Have you ever felt supercharged and excited when your favorite tunes come along? It is because music has motivational qualities that can make you work harder, elevate your mood and increase your body’s chemistry(Endorphins). Research has shown that exercise can be easier and your mood will be elevated when you turn on the beats.
We tend to favor a song the more we hear it. Remember the first time you listened to a new song? After a few repetitions, you start to have a better idea how the melody is going to progress and how you want to move your body. When you hear it, you are conditioned to feel stimulated, inspired and motivated.
According to a 2011 study, “music tempo should be selected with the expected exercise intensity in mind and be sequenced to contour in accordance with changes in heart rate.” This part of the brain called the reticular activating system (RAS) increases activity based on the upbeat tempo you are listening to, which psychs you up.
By looking at different BPMs you can find music beats that match your heart rate. Personally, I will choose around 80 BPM for my warm-up and when I hit the weights I choose around 100 to 120 BPM. Apps like Spotify can help you choose songs either by BPM or you can build BMP-based playlists.
Lyrics are very important when creating your playlist especially those that have special meaning to you. Choose music that resonates with you. Your friend’s playlist might not be suitable for you, so do your research on the type of music that you enjoy.
If you have been repeating the same playlist for the past couple of weeks, change it up. You don’t want to develop a negative response and lose the motivational qualities of that particular playlist. Create 2 playlists and switch it up so you don’t listen to the same track over and over.
Endurance training vs strength training needs different motivation, so do not use the same playlist for the same workout. Think ahead, plan your workout and make sure you load more music than you need as there is always space for another song.
Do not let listening to music distract you too much. Stay in tune with your body and also stay in tune with the environment. If your playlist is going to prevent you from hearing people or any motor vehicles, turn it off. Safety first.<
When was the last time you woke up feeling refreshed and excited for the day ahead? Getting a good night’s sleep is one of the most important things you can do to improve your health. We are more aware of the neurological dimensions of sleep, since we understand its importance in maintaining our ability to think clearly, react quickly, create memories and function physically at our best. Below are some of the things you can try to perfect your sleep.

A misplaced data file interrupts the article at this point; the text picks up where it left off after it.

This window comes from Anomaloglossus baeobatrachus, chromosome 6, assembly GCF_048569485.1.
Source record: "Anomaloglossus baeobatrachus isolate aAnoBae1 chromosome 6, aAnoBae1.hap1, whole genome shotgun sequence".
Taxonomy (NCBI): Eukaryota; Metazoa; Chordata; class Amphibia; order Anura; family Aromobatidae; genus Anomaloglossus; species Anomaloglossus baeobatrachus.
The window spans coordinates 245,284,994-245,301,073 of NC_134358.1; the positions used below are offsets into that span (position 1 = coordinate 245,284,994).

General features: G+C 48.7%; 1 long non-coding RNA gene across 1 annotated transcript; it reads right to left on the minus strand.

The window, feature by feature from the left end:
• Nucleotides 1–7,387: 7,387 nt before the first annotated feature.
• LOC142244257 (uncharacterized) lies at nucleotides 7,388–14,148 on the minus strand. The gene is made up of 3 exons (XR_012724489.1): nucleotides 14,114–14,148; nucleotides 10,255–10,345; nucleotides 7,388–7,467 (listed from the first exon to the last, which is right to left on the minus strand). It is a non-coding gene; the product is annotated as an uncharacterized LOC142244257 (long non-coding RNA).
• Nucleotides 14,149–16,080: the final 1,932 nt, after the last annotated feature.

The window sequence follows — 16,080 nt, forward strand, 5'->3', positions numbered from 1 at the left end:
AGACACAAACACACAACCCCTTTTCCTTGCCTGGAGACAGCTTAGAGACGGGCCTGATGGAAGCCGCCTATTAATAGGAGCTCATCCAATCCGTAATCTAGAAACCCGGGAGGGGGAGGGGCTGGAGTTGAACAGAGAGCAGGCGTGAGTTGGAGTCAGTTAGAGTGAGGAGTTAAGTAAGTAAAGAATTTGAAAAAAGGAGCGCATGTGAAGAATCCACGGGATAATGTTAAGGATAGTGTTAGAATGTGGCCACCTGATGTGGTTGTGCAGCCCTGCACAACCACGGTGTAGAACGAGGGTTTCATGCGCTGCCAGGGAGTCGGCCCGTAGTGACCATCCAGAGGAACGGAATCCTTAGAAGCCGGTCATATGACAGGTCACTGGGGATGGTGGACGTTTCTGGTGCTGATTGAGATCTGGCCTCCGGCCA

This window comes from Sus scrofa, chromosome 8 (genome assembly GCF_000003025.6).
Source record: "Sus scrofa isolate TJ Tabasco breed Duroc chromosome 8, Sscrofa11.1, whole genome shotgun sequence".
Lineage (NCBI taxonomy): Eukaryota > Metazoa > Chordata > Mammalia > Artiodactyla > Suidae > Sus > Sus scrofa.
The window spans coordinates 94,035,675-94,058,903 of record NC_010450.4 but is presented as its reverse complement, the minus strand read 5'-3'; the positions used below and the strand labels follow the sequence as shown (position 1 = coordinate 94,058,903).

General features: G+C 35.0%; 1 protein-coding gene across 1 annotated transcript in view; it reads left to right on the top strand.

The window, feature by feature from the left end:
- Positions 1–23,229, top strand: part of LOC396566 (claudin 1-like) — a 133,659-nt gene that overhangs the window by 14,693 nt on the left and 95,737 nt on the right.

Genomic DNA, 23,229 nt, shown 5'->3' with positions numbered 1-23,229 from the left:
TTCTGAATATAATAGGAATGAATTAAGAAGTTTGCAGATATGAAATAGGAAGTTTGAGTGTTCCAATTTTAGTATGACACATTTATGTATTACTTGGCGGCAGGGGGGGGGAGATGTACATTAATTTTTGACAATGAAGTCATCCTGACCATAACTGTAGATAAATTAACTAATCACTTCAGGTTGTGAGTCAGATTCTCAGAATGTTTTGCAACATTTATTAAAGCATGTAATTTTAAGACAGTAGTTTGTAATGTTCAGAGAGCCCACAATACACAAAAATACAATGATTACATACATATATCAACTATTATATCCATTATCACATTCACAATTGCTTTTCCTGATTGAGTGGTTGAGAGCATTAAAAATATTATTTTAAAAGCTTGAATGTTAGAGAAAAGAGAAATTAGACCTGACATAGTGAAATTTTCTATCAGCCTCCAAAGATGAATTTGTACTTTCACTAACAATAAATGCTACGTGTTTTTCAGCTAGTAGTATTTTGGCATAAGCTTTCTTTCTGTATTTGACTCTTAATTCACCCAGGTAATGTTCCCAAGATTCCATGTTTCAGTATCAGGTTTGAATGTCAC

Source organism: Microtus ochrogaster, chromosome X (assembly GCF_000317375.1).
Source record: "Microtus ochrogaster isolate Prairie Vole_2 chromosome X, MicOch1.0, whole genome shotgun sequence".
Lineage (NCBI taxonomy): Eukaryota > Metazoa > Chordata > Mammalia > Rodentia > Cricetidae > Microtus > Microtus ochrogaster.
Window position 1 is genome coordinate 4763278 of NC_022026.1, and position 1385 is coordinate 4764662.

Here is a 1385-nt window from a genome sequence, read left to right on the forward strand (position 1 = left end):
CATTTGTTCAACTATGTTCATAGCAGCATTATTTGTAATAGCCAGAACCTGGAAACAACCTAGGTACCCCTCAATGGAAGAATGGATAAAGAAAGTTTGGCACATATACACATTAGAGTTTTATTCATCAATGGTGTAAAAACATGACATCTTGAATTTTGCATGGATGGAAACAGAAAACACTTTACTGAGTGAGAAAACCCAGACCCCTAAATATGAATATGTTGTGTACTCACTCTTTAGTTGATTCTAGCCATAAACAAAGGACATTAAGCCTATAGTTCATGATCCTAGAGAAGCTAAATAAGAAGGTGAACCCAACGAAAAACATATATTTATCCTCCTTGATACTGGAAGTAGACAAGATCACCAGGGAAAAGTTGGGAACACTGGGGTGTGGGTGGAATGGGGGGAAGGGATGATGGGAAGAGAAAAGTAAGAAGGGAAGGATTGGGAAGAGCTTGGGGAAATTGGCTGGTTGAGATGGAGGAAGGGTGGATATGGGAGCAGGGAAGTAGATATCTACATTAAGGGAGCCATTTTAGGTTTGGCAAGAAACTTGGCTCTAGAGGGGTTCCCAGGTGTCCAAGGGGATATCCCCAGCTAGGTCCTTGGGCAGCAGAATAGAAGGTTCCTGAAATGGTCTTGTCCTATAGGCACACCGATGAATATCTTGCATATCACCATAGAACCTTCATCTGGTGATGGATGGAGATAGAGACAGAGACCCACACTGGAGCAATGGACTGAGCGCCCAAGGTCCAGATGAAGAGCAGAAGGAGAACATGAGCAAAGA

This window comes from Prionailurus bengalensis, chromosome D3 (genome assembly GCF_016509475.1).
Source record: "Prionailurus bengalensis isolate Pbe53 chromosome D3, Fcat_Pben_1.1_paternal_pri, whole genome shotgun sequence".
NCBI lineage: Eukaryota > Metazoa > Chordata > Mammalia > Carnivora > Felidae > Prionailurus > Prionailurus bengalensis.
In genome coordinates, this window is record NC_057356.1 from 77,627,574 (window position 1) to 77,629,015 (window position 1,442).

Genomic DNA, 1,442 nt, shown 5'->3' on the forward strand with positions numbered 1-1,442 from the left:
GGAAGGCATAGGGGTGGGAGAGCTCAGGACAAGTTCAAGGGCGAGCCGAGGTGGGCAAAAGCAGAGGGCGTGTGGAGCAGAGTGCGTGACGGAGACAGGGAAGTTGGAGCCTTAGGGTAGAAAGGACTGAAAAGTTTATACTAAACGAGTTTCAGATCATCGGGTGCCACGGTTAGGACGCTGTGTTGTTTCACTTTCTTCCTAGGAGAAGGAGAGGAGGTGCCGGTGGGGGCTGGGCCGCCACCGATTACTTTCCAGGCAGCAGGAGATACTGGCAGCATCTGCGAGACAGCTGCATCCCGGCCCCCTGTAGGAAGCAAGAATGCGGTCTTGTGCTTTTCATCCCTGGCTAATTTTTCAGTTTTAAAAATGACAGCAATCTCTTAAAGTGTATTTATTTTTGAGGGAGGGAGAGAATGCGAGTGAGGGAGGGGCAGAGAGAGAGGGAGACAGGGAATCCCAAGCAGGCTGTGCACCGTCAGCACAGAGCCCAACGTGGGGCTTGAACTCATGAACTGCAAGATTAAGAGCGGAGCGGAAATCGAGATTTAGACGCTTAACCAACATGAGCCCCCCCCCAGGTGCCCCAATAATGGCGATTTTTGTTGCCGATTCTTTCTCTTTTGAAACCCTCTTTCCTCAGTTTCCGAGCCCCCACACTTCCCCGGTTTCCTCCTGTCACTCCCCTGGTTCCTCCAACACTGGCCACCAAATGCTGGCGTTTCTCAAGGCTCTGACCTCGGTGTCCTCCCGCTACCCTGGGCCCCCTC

Misalignments compress the nerves causing lack of communication between the spine and the brain. This can lead to a stress response which puts the body out of balance and sleeping well becomes challenging. Correcting misalignments allows your spine to release tension that naturally builds up and thus helps you to sleep better and improve the quality of your daily life.
Research shows that moderate aerobic exercise help to improve overall quality of sleep. Exercise can help to stabilize your mood and decompress the mind. Try at least 30 minutes of moderate aerobic exercise to see if that helps you in your quality of sleep.
Give yourself a break and try to clear stimulants out of your body for 2 to 4 weeks. If you must have, cut it off around lunchtime. Remember coffee is not the only stimulants. There are energy drinks, nicotine substances, guarana, ginseng, etc can cause disrupted sleep.
Electronics (blue light) have effects on our sleep patterns. There is enough evidence that blue light ceases release of melatonin in the brain. Turn it off at least 2 hours before bedtime. You can use the time out to meditate, stretch, read a book or some deep-breathing exercises.
Explore the potential of plant medicine. There are dozens of plants that can help improve sleep. Experiment to find out what works for you. Some examples are chamomile, lavender, passionflower, poppy,etc.
We tend to sleep better in cool, dark and relatively quiet places. Invest in heavy, light-blocking curtains. Turn your thermostat down several degrees or leaving an open window. If you like to sleep with a sound machine, favor the sound that would naturally be heard at night instead of sound that is heard in the morning. For example, crickets as opposed to birds singing.
Biphasic sleep refers to 2 sleep sessions. One large chunk at night and a mid day nap. Polyphasic sleep refers more than 2 sessions. Usually segmented nightly sessions or multiple naps. Try sleeping in smaller increments either throughout the night and/or include naps to see if these changes help you feel healthier and more alert.